I think I agree with him. And more fundamentally, I really don’t like being unable to talk about BDSM with people I respect for fear of their reactions and judgments. I don’t like cloaking a large part of my life. I do not enjoy living with that stigma. And I’m not willing to compromise my efforts to work against that stigma for the sake of other kinksters who want BDSM to be stigmatized because that’s hot for them.

(As a side note: I do recognize that some kinksters feel nervous about BDSM advocacy, or oppose trying to make BDSM more socially acceptable, not because they’re actively attracted to the illicit image of BDSM but for other reasons — for instance, concerns about backlash against the community. I don’t mean to imply that everyone who resists the idea of raising the BDSM public profile is doing it because they really enjoy feeling transgressive and illicit. But I think a lot of kinksters do, and are.)

2009 17 Apr

My KinkForAll NYC presentation: Outreach, media management, privilege, BDSM orientation, more!

Back in March, I attended a sex-positive unconference in New York City called KinkForAll; it was mostly slanted towards BDSM, but there was a lot of generally sex-positive talk as well. (You can read my post-KinkForAll followup thoughts by clicking here!) Part of the deal at KinkForAll was that everyone contributed in some way to the event, many of us by doing 20-minute presentations. I loved the loose, quasi-anarchist conference model. It worked very effectively (and if you’re interested in that kind of thing, I encourage you to read more at the KinkForAll website about how such events are organized).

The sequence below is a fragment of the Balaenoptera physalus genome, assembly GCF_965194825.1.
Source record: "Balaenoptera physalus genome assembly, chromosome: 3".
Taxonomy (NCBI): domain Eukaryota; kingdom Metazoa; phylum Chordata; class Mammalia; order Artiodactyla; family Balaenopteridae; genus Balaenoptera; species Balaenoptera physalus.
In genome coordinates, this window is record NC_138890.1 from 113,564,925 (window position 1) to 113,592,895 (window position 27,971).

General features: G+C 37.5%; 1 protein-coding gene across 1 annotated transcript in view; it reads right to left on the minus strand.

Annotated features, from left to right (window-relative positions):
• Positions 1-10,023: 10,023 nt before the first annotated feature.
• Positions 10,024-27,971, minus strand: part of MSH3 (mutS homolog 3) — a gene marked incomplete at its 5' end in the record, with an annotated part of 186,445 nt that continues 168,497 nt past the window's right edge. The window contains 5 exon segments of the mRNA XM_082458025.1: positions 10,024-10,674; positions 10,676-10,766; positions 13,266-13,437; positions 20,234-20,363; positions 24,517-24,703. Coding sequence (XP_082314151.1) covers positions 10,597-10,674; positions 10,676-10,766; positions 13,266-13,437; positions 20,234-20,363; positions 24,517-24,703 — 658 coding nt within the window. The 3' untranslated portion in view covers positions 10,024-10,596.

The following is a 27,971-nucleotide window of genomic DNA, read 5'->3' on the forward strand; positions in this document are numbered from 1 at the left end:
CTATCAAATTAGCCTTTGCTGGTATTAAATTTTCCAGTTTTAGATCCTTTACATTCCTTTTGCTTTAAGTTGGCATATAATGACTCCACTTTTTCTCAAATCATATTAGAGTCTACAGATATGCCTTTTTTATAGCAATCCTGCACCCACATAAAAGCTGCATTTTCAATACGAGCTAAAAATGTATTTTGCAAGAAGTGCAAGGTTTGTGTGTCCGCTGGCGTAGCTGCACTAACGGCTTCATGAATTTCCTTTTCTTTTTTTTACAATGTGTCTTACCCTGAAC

At KinkForAll New York City (KFANYC), event organizer Maymay felt strongly that he wanted all the available information made further available to the general public, so he recorded all the presentations to be posted on the Internet. I don’t post images of myself, so he just took an audio recording of my quick talk on BDSM outreach strategies. You can download the recording by clicking here.

I had less than 20 minutes, and I didn’t have much time that week to prepare for KFANYC … to my ear, my talk sounds rushed and disorganized. I guess that’s how it goes. Certainly, expect it to be informal when you listen to it!

Now let me give some references and clarify some points:


+ Most importantly, check out my sex-positive documentary film series at Jane Addams Hull-House Museum!

+ Here’s the interview I did with Daniel Bergner, who wrote a “New York Times Magazine” article on female sexual desire as well as The Other Side of Desire, a book profiling four sexual fetishists.